Guest post by Ray Lardie, see more here: Neo Lyceum
I used to say I was a perfectionist with pride. I’d spend double the amount of time a project should’ve taken, hunched over every last detail, pulling an all-nighter in order to cram a month’s work into a few hours. (Perfectionist? Yes. Procrastinator? Yes. Not the best combination by anyone’s measurement.) Being a perfectionist didn’t feel like a bad thing. In school, we’re taught to aim for perfect grades; students get awards for having perfect attendance. In sports, we cheer the pitcher who pitches a perfect game. Society praises perfectionists, and being one can destroy you.
In my freshman year of high school, I encountered the first class for which I needed to study. I discovered this by getting a test back marked 83. By that point in my life, I had wrapped up my sense of self-worth into my GPA—getting anything less than an A freaked me out. I resolved to study for the next test. I didn’t. I skipped school next test day, and got permission to do a make up test a week later. I still didn’t study. I skipped the make up without warning my teacher and got a 0, which tanked my entire class grade to an F for the first quarter. I spent the rest of freshman year hiding progress reports from my parents because if they saw the F sitting in first quarter, there would be hell to pay.
What happened? I got one less than perfect grade, which panicked me badly enough that I ended up ruining my entire grade for the class. Why? Because less than perfect terrified me. In junior year of high school, I failed to take the AP exams for two of my classes. I had A’s in both of them; my teachers were baffled. I said my family didn’t have the money. They said the school would pay for it. I refused. I didn’t tell them how I was scared to get less than a perfect score—what would my classmates think? What would my parents think?
Perfectionism doesn’t lead to great heights. It leads to avoidance, to a crippling fear of failure, to remaining trapped in old ways with old habits because leaving your comfort zone freaks you out. I’ve wanted to learn how to draw for years, but I haven’t been able to force myself through the learning curve of being bad in the beginning. (The only reasons I started writing is because I received early encouragement in the form of winning Young Authors, and I was too naïve to realize that my first works were terrible.)
So how do we beat perfectionism?
As clichéd as it is, you start by coming to terms with the simple truth that you are not perfect. This can be difficult if you’re still in school, because school systems function on a crummy system. Thankfully, no one in the real world—people outside of the school system—expect perfection. (If they do, that’s a different problem.) A common complaint from employers about their fresh-out-of-college recruits is that they slave away over details that don’t matter yet, instead of focusing on creating a usable final product. It’s better to get something out, anything, than keep your projects in perpetual development. The art you haven’t shown anyone, the story you left unfinished, the song you’ve never shared, the cool business idea you haven’t started—push yourself to work past the procrastination. Procrastinating on a project because you’re afraid you don’t know enough yet/aren’t good enough yet is perfectionism in disguise.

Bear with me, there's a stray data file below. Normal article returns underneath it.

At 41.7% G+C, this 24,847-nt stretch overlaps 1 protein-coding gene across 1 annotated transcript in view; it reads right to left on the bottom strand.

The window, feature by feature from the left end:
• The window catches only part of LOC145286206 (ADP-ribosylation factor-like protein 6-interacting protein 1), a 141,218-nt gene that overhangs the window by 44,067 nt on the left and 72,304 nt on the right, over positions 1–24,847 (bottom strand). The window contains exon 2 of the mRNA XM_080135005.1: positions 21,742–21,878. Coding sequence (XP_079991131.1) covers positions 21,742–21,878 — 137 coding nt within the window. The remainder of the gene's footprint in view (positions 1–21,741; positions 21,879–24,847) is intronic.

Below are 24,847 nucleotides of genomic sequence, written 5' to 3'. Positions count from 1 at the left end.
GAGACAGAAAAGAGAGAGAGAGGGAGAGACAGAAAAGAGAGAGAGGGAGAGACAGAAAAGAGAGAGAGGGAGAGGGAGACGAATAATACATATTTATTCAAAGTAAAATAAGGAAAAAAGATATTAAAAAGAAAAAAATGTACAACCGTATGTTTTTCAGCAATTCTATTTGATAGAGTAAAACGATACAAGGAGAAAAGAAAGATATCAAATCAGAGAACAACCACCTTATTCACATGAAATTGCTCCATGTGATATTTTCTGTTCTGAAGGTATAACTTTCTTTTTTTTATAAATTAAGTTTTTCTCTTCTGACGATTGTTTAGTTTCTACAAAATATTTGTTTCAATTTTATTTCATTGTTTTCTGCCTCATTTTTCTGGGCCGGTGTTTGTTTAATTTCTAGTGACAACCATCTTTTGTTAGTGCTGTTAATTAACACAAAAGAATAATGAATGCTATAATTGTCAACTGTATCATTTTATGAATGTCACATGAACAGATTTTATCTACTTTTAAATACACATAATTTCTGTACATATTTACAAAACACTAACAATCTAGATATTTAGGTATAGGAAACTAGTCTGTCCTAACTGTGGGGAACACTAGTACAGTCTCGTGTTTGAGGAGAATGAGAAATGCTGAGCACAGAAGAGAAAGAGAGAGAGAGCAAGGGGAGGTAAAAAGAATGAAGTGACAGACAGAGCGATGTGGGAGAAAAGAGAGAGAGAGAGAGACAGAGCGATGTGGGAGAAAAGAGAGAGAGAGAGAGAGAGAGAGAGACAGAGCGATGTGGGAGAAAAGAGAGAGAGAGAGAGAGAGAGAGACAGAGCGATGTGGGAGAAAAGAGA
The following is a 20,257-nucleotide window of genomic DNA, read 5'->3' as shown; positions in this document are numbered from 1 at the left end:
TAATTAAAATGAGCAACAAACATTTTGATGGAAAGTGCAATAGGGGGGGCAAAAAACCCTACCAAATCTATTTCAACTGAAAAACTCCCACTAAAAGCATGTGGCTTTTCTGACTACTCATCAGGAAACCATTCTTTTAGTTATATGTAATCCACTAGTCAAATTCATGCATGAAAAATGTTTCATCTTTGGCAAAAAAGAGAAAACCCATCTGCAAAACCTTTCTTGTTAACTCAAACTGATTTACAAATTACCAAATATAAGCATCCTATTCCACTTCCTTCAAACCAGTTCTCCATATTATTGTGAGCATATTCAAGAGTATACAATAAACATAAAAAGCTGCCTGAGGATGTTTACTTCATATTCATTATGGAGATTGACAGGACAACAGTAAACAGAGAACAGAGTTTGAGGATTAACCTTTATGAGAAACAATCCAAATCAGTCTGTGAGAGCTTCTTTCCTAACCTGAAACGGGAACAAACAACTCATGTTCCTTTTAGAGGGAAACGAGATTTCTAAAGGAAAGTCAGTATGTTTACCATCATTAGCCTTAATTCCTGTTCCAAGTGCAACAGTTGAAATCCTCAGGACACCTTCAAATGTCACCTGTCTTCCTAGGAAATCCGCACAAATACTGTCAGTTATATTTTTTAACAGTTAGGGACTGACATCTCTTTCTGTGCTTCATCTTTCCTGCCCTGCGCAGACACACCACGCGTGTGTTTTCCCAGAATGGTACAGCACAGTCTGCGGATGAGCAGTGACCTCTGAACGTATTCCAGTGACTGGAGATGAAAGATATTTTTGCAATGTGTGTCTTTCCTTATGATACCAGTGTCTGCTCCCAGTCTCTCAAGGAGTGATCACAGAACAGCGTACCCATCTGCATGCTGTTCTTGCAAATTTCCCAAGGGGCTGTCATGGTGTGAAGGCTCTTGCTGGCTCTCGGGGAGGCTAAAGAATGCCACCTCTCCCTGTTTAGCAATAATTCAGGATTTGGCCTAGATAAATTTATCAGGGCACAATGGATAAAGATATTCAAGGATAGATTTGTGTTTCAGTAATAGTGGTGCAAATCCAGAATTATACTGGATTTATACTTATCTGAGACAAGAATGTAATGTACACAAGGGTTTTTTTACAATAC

Another good way to train yourself out of perfectionism is to utilize positive reinforcement! In my experience, the biggest contributing factor to debilitating perfectionism is the connected fear of failure. When the back of your head thinks that the slightest slip up could result in being shunned by your friends and family, letting go of mistakes is difficult. The pressure to have everything just right is immense. Open up to your friends. Let them know you’re trying to work on accepting failure and not beating yourself up about it. Tell them they can help by encouraging you when you try new things, and by not overemphasizing your mistakes, especially in areas of competence (as rare as they may be.) As you begin to see their actions line up with their verbal assurances that you don’t have to be perfect, you’ll find it easier to avoid getting bogged down by perfectionism.
On the topic of mistakes, one I made consistently as a perfectionist was seeing the world in black and white. If I didn’t get a perfect score, clearly this meant I was an idiot who’d never get anywhere in life. (That isn’t over-exaggeration—I’m not kidding when I said I conflated my sense of self-worth with my GPA. See also Imposter Syndrome.)
The funny part is that this extreme standard didn’t apply to other people. I didn’t abandon my friends if they didn’t have straight A’s, or didn’t win their lacrosse game, or didn’t know the answer in class. That would’ve been ridiculous! I reassured them they weren’t failures when they felt like one, and then refused to be comforted when I made mistakes. This double standard wreaked havoc on my self-esteem and bred indignation amongst my friends. If I demanded me to be perfect, but let them off the hook, what did that imply about what I thought of them? (This is the ‘actions speak louder than words’ part—I wasn’t judging them, or was I?)
Take those mistakes for what they are: learning experiences. Less than perfect doesn’t mean failure; it means more data. Discovering your strengths and weaknesses leads to better decisions about what you want to do in your life. You can’t determine that with information gathered from the same old routines. How do you know that idea won’t work? Have you tried it? If you have and it didn’t work, figure out why and refine your process.
Don’t strive for perfectionism. Perfectionism is fear. Strive to accept yourself, your mistakes, and your learning process. The relief that comes with not having to be perfect is worth the initial discomfort.